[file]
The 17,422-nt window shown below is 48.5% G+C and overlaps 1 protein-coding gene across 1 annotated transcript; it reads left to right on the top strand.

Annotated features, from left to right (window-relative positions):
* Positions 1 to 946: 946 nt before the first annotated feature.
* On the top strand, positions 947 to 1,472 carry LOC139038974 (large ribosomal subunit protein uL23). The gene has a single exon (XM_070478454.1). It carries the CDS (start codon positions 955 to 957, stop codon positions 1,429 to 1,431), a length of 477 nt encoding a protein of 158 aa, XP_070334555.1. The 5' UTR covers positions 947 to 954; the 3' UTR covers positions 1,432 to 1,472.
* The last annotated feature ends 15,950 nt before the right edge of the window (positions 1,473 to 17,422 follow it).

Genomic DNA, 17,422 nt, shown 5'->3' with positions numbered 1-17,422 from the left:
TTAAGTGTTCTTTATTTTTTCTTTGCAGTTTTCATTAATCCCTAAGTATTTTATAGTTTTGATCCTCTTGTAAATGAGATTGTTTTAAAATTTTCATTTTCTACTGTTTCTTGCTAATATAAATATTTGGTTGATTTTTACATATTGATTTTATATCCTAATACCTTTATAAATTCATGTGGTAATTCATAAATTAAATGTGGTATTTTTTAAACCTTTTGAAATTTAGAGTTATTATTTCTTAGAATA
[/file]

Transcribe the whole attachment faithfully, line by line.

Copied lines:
The 17,422-nt window shown below is 48.5% G+C and overlaps 1 protein-coding gene across 1 annotated transcript; it reads left to right on the top strand.

Annotated features, from left to right (window-relative positions):
* Positions 1 to 946: 946 nt before the first annotated feature.
* On the top strand, positions 947 to 1,472 carry LOC139038974 (large ribosomal subunit protein uL23). The gene has a single exon (XM_070478454.1). It carries the CDS (start codon positions 955 to 957, stop codon positions 1,429 to 1,431), a length of 477 nt encoding a protein of 158 aa, XP_070334555.1. The 5' UTR covers positions 947 to 954; the 3' UTR covers positions 1,432 to 1,472.
* The last annotated feature ends 15,950 nt before the right edge of the window (positions 1,473 to 17,422 follow it).

Genomic DNA, 17,422 nt, shown 5'->3' with positions numbered 1-17,422 from the left:
TTAAGTGTTCTTTATTTTTTCTTTGCAGTTTTCATTAATCCCTAAGTATTTTATAGTTTTGATCCTCTTGTAAATGAGATTGTTTTAAAATTTTCATTTTCTACTGTTTCTTGCTAATATAAATATTTGGTTGATTTTTACATATTGATTTTATATCCTAATACCTTTATAAATTCATGTGGTAATTCATAAATTAAATGTGGTATTTTTTAAACCTTTTGAAATTTAGAGTTATTATTTCTTAGAATA